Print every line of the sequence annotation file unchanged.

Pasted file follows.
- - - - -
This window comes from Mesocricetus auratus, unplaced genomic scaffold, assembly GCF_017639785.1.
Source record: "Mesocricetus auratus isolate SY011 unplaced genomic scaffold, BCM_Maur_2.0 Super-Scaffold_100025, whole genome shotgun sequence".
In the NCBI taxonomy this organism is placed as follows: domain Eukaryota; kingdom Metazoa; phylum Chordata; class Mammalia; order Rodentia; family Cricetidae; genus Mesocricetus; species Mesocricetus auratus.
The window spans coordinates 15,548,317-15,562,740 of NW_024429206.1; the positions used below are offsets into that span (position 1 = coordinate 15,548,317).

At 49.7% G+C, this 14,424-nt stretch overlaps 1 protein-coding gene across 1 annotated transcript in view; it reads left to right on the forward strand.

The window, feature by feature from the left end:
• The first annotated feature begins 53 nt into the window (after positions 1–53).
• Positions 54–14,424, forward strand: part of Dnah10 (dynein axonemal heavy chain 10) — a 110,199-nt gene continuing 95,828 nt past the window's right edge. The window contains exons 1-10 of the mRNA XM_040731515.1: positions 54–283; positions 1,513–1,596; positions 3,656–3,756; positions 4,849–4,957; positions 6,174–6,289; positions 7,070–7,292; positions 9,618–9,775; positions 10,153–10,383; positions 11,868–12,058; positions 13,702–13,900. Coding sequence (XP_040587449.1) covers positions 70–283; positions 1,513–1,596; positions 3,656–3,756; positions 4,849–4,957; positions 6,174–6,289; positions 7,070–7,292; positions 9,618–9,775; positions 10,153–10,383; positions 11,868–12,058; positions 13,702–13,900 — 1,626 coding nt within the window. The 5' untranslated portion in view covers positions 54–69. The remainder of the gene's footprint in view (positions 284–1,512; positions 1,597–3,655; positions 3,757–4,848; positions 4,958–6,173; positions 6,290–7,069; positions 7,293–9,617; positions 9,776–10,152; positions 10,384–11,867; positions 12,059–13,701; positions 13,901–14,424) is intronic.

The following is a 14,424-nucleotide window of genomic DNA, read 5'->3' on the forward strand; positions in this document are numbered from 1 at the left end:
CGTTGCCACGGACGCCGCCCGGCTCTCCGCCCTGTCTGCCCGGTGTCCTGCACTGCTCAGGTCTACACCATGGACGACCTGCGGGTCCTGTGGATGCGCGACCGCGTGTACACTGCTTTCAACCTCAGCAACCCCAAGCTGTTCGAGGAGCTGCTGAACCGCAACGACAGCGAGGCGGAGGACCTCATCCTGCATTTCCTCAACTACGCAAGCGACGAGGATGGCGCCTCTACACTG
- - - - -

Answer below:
This window comes from Mesocricetus auratus, unplaced genomic scaffold, assembly GCF_017639785.1.
Source record: "Mesocricetus auratus isolate SY011 unplaced genomic scaffold, BCM_Maur_2.0 Super-Scaffold_100025, whole genome shotgun sequence".
In the NCBI taxonomy this organism is placed as follows: domain Eukaryota; kingdom Metazoa; phylum Chordata; class Mammalia; order Rodentia; family Cricetidae; genus Mesocricetus; species Mesocricetus auratus.
The window spans coordinates 15,548,317-15,562,740 of NW_024429206.1; the positions used below are offsets into that span (position 1 = coordinate 15,548,317).

At 49.7% G+C, this 14,424-nt stretch overlaps 1 protein-coding gene across 1 annotated transcript in view; it reads left to right on the forward strand.

The window, feature by feature from the left end:
• The first annotated feature begins 53 nt into the window (after positions 1–53).
• Positions 54–14,424, forward strand: part of Dnah10 (dynein axonemal heavy chain 10) — a 110,199-nt gene continuing 95,828 nt past the window's right edge. The window contains exons 1-10 of the mRNA XM_040731515.1: positions 54–283; positions 1,513–1,596; positions 3,656–3,756; positions 4,849–4,957; positions 6,174–6,289; positions 7,070–7,292; positions 9,618–9,775; positions 10,153–10,383; positions 11,868–12,058; positions 13,702–13,900. Coding sequence (XP_040587449.1) covers positions 70–283; positions 1,513–1,596; positions 3,656–3,756; positions 4,849–4,957; positions 6,174–6,289; positions 7,070–7,292; positions 9,618–9,775; positions 10,153–10,383; positions 11,868–12,058; positions 13,702–13,900 — 1,626 coding nt within the window. The 5' untranslated portion in view covers positions 54–69. The remainder of the gene's footprint in view (positions 284–1,512; positions 1,597–3,655; positions 3,757–4,848; positions 4,958–6,173; positions 6,290–7,069; positions 7,293–9,617; positions 9,776–10,152; positions 10,384–11,867; positions 12,059–13,701; positions 13,901–14,424) is intronic.

The following is a 14,424-nucleotide window of genomic DNA, read 5'->3' on the forward strand; positions in this document are numbered from 1 at the left end:
CGTTGCCACGGACGCCGCCCGGCTCTCCGCCCTGTCTGCCCGGTGTCCTGCACTGCTCAGGTCTACACCATGGACGACCTGCGGGTCCTGTGGATGCGCGACCGCGTGTACACTGCTTTCAACCTCAGCAACCCCAAGCTGTTCGAGGAGCTGCTGAACCGCAACGACAGCGAGGCGGAGGACCTCATCCTGCATTTCCTCAACTACGCAAGCGACGAGGATGGCGCCTCTACACTG